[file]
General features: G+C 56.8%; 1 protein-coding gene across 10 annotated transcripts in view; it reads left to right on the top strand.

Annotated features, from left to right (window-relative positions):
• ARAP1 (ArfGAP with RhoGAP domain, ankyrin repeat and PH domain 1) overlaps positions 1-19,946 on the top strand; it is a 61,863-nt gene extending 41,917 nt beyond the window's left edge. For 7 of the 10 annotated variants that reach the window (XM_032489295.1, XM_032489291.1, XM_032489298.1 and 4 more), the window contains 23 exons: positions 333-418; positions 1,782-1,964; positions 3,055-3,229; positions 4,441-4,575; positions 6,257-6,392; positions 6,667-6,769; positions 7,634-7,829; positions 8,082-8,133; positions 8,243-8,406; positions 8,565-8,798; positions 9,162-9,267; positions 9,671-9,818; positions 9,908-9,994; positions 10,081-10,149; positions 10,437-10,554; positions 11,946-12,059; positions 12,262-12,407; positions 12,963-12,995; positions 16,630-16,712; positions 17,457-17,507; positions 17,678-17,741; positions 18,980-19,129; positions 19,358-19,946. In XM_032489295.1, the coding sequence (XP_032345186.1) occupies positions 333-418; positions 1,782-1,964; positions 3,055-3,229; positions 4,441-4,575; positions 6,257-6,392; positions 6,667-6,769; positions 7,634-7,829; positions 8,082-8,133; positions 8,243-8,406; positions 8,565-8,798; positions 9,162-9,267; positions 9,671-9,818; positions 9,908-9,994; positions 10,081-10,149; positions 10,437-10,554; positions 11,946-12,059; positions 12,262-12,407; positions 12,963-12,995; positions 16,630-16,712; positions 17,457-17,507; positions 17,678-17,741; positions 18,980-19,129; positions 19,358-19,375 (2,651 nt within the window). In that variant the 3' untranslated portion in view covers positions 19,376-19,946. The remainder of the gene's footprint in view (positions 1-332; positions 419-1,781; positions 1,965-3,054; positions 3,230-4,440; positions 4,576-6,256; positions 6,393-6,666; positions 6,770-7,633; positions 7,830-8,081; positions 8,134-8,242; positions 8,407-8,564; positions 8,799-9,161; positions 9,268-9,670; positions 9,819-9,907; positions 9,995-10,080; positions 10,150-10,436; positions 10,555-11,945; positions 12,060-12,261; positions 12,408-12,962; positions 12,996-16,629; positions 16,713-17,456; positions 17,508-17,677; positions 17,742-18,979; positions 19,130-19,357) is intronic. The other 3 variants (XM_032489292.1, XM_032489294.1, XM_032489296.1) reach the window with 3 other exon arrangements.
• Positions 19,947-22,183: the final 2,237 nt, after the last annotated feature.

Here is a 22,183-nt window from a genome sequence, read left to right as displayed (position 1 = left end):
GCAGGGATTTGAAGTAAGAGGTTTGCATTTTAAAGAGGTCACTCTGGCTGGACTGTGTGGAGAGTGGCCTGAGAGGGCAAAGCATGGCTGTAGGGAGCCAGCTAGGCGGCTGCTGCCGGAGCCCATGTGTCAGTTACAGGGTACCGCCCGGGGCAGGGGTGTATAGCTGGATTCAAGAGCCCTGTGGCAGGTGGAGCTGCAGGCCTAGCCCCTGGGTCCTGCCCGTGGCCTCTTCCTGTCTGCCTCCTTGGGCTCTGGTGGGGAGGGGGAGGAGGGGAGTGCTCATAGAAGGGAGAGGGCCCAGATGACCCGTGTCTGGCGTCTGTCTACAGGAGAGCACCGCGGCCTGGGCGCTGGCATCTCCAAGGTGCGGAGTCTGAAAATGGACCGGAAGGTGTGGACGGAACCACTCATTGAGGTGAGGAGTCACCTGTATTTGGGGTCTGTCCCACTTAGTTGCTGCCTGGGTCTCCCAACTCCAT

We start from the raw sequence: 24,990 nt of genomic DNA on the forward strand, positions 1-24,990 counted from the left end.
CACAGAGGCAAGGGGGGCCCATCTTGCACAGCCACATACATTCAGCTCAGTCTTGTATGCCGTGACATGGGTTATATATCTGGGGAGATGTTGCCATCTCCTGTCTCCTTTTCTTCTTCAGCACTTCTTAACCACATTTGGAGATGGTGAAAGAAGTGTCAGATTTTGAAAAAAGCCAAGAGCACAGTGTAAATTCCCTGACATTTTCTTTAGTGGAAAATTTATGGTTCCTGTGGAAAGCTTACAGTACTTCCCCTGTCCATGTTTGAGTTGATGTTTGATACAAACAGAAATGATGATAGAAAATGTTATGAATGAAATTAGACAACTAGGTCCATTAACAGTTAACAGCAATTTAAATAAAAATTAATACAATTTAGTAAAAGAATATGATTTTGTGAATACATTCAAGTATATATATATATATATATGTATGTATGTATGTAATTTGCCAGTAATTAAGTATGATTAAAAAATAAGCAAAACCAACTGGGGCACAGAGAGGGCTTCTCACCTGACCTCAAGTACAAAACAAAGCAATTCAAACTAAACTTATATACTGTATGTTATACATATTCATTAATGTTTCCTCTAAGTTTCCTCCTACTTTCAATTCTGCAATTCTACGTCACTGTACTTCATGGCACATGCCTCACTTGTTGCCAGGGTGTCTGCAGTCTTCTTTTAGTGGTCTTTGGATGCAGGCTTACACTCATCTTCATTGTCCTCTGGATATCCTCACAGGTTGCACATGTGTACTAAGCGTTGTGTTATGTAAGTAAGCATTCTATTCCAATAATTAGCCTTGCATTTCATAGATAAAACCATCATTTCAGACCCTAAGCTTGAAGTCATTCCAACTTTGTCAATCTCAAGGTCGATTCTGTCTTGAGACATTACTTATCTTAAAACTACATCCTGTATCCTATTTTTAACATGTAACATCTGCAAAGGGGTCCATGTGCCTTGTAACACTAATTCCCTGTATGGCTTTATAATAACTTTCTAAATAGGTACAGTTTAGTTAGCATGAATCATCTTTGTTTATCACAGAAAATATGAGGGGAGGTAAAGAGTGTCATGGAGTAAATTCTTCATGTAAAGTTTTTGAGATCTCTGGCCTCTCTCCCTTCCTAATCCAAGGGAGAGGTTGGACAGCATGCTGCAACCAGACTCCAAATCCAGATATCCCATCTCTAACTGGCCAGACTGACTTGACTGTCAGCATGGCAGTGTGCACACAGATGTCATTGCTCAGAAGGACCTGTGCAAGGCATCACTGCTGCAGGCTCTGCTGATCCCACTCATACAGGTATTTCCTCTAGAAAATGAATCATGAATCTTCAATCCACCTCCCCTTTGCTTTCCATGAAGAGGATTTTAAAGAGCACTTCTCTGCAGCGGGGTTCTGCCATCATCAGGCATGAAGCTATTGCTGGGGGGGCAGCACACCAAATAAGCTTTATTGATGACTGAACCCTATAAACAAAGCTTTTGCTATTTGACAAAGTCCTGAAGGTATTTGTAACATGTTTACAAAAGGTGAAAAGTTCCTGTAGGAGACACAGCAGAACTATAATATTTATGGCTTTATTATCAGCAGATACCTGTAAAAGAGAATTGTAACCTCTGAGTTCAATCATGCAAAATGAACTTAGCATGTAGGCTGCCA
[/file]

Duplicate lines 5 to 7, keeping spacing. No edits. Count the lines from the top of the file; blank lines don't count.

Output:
Here is a 22,183-nt window from a genome sequence, read left to right as displayed (position 1 = left end):
GCAGGGATTTGAAGTAAGAGGTTTGCATTTTAAAGAGGTCACTCTGGCTGGACTGTGTGGAGAGTGGCCTGAGAGGGCAAAGCATGGCTGTAGGGAGCCAGCTAGGCGGCTGCTGCCGGAGCCCATGTGTCAGTTACAGGGTACCGCCCGGGGCAGGGGTGTATAGCTGGATTCAAGAGCCCTGTGGCAGGTGGAGCTGCAGGCCTAGCCCCTGGGTCCTGCCCGTGGCCTCTTCCTGTCTGCCTCCTTGGGCTCTGGTGGGGAGGGGGAGGAGGGGAGTGCTCATAGAAGGGAGAGGGCCCAGATGACCCGTGTCTGGCGTCTGTCTACAGGAGAGCACCGCGGCCTGGGCGCTGGCATCTCCAAGGTGCGGAGTCTGAAAATGGACCGGAAGGTGTGGACGGAACCACTCATTGAGGTGAGGAGTCACCTGTATTTGGGGTCTGTCCCACTTAGTTGCTGCCTGGGTCTCCCAACTCCAT

We start from the raw sequence: 24,990 nt of genomic DNA on the forward strand, positions 1-24,990 counted from the left end.